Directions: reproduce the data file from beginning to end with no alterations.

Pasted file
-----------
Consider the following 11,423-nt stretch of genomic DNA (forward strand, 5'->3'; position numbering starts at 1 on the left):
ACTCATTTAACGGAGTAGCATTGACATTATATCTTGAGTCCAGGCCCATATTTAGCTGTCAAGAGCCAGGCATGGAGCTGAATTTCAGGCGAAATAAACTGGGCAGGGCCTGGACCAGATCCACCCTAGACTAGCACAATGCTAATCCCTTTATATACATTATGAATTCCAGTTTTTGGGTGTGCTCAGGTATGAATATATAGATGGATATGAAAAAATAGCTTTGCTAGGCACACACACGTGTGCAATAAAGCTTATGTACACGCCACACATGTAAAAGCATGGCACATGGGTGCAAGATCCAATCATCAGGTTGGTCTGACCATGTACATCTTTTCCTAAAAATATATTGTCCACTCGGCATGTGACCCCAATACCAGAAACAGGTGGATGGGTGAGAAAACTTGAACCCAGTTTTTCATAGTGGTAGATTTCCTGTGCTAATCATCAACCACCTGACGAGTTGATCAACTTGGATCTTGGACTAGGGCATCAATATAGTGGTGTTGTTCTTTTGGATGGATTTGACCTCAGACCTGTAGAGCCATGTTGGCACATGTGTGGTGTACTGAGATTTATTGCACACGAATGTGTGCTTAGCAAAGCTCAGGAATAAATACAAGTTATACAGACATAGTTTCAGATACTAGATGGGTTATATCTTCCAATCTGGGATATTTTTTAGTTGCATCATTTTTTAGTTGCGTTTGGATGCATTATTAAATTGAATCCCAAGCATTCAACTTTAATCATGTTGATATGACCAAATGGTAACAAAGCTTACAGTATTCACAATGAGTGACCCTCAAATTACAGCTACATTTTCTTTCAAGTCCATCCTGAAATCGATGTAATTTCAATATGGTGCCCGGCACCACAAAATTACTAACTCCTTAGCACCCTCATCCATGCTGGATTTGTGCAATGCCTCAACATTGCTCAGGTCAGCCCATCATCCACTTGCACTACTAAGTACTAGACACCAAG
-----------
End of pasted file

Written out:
Consider the following 11,423-nt stretch of genomic DNA (forward strand, 5'->3'; position numbering starts at 1 on the left):
ACTCATTTAACGGAGTAGCATTGACATTATATCTTGAGTCCAGGCCCATATTTAGCTGTCAAGAGCCAGGCATGGAGCTGAATTTCAGGCGAAATAAACTGGGCAGGGCCTGGACCAGATCCACCCTAGACTAGCACAATGCTAATCCCTTTATATACATTATGAATTCCAGTTTTTGGGTGTGCTCAGGTATGAATATATAGATGGATATGAAAAAATAGCTTTGCTAGGCACACACACGTGTGCAATAAAGCTTATGTACACGCCACACATGTAAAAGCATGGCACATGGGTGCAAGATCCAATCATCAGGTTGGTCTGACCATGTACATCTTTTCCTAAAAATATATTGTCCACTCGGCATGTGACCCCAATACCAGAAACAGGTGGATGGGTGAGAAAACTTGAACCCAGTTTTTCATAGTGGTAGATTTCCTGTGCTAATCATCAACCACCTGACGAGTTGATCAACTTGGATCTTGGACTAGGGCATCAATATAGTGGTGTTGTTCTTTTGGATGGATTTGACCTCAGACCTGTAGAGCCATGTTGGCACATGTGTGGTGTACTGAGATTTATTGCACACGAATGTGTGCTTAGCAAAGCTCAGGAATAAATACAAGTTATACAGACATAGTTTCAGATACTAGATGGGTTATATCTTCCAATCTGGGATATTTTTTAGTTGCATCATTTTTTAGTTGCGTTTGGATGCATTATTAAATTGAATCCCAAGCATTCAACTTTAATCATGTTGATATGACCAAATGGTAACAAAGCTTACAGTATTCACAATGAGTGACCCTCAAATTACAGCTACATTTTCTTTCAAGTCCATCCTGAAATCGATGTAATTTCAATATGGTGCCCGGCACCACAAAATTACTAACTCCTTAGCACCCTCATCCATGCTGGATTTGTGCAATGCCTCAACATTGCTCAGGTCAGCCCATCATCCACTTGCACTACTAAGTACTAGACACCAAG